Wednesday, January 30, 2008

McCain's Candidacy Poses Problems on the Right, Maybe Even in Oklahoma

Headline of the Day, courtesy of McCain becomes front-runner.

But McCain's rise to the top of the Republican heap is causing a fair amount of consternation in conservative circles, which have been blasting McCain for months on immigration and other issues.

Driving in this morning, for example, we heard the always-cranky radio yapper, Neal Boortz, and a disgruntled caller take McCain apart for numerous transgressions of the party line.

Despite McCain's troubles with the right-wing faithful, we see new reports that the Arizona senator is now leading in the polls in the Sooner state, where we've been predicting a Huckabee win. The former Arkansas governor once looked to be the GOP's best bet in Oklahoma.

On the other hand, we hear that Huck is low on cash, which doesn't bode well for his prospects in Oklahoma and other Super Tuesday states.

Tuesday, January 29, 2008

He's Done: Giuliani Campaign Swamped by Florida Republicans

Former New York City Mayor Rudy Giuliani pinned all his presidential hopes on Florida, a gamble that never had much chance of success. Tonight, Rudy's high-risk strategy failed; he finished a poor third in the Sunshine State.

Media reports out tonight say Rudy will drop out tomorrow, no big surprise since he's been a non-factor in every race thus far. More importantly, Rudy is expected to endorse John McCain, adding a little more momentum to the McCain campaign.

The Republican race is quickly becoming a two-man affair, with McCain slightly ahead of Mitt Romney. Mike Huckabee will certainly make a big push on Super Tuesday, but our money's on McCain and Romney as the last two Republicans standing.

This may mean trouble for the GOP in the fall, since neither McCain nor Romney has been embraced by the right-wing base of the party.

New Website: Washington Independent Pushes Investigative Agenda

Our friends over at Talking Points Memo, a popular political website that we read every day, are recommending a new investigative site called the Washington Independent.

The on-line journal is published by The Center for Independent Media. According to their site, the Independent is "a nonpartisan news and commentary site dedicated to covering topics of national importance."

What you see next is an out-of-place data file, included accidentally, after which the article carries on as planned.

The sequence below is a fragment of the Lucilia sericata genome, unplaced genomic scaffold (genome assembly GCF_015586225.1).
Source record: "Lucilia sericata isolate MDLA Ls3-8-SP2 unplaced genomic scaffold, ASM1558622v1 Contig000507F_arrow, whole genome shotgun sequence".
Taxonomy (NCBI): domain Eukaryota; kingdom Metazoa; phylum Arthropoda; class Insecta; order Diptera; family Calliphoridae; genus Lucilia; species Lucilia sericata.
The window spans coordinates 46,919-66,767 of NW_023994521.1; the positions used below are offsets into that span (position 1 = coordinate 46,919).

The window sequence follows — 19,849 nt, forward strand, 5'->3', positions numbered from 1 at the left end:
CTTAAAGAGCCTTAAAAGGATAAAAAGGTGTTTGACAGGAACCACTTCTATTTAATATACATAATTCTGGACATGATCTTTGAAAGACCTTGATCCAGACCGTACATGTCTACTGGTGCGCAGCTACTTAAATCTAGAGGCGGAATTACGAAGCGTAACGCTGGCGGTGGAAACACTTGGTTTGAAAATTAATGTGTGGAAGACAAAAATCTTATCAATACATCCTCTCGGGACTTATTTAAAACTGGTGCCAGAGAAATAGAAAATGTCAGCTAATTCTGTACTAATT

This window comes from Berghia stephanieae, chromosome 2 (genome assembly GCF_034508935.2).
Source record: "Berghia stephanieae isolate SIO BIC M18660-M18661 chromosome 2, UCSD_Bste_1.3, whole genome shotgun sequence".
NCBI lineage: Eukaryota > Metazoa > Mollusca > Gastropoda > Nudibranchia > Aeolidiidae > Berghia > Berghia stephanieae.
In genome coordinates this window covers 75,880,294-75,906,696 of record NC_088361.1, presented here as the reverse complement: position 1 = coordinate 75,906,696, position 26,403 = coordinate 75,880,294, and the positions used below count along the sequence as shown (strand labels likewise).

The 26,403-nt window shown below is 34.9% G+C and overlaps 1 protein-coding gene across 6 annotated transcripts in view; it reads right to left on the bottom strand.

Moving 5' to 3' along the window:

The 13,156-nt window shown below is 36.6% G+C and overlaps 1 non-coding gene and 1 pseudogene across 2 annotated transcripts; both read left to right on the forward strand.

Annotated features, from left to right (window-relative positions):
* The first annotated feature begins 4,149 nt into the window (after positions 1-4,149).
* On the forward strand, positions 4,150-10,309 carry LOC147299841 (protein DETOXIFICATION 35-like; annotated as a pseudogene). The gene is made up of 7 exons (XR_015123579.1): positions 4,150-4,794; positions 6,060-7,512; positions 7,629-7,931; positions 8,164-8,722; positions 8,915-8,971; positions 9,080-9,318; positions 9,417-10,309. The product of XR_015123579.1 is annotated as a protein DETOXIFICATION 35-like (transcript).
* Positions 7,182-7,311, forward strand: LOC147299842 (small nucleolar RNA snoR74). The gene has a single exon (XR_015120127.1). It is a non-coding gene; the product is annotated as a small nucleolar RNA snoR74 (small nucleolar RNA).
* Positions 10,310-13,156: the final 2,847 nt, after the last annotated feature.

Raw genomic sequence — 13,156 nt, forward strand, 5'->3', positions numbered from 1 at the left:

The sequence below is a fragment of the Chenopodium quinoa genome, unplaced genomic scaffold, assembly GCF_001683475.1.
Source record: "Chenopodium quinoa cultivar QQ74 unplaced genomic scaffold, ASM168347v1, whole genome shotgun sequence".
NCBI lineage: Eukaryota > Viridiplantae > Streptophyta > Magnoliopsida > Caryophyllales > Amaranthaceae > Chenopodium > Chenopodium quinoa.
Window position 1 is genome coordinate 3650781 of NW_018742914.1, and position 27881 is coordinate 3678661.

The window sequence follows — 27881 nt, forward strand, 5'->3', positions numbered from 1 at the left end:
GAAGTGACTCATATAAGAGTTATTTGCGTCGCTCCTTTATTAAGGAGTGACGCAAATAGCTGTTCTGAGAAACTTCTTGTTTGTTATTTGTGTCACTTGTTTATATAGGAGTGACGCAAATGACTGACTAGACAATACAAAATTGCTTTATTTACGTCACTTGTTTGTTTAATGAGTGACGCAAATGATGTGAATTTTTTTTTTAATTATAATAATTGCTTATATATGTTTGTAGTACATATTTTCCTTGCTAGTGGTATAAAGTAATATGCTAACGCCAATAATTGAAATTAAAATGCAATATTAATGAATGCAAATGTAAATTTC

They continue: "Launched in January 2008, the site aims to combine the best of the old and new media by combining the reporting, accuracy and fairness of traditional journalism with the speed, voice and community of the Web."

We took a look at the Independent today and found it interesting and full of provocative ideas and information. Check it out yourself by clicking here.

Rudy's Last Stand: Will Florida Voters End Giuliani's Campaign?

Florida's Republicans are voting today and all signs point to a close race between Sen. John McCain and former Massachusetts Gov. Mitt Romney.

But the man who went all out for a Florida victory, Rudy Giuliani, appears to be stuck in third place, which probably means the end of his campaign.

As AltTulsa has noted previously, Rudy has steadily dropped in the polls in Florida and had dismal showings in early primary and caucus states. It's as if the more GOP voters know about Rudy and his ideas, the less they like him.

The same cannot be said of former Arkansas Gov. Mike Huckabee, who seems to have strong support among Oklahoma conservatives. Huckabee will probably finish behind Rudy is today's Florida election, but with continued evangelical support in the Southern states, Huck may be able to keep his campaign alive a while longer.

Monday, January 28, 2008

News Flash: Rep. Cargill Steps Down as GOP House Speaker

First it was his failure to file his personal tax returns for two years running. Then it was delinquent property taxes on his Harrah law office for six straight years.

Today, Rep. Lance Cargill, the Republican Speaker of the Oklahoma House, resigned his post as speaker amid, as one report put it, "a swirl of controversy."

This is a huge reversal of fortune for Cargill, 35, a Vanderbilt Law School graduate who was at the time of his election the nation's youngest House speaker.

According to press reports, Cargill will be replaced as speaker by Rep. Gus Blackwell, a Republican from Goodwell.

The Daily Oklahoman broke the original story of Cargill's tax woes, news that put the Harrah legislator in the spotlight. Following up, Okie Funk posted a good round-up of Cargill's troubles a few days ago, a posting that also called on Cargill to step down.

Sunday, January 27, 2008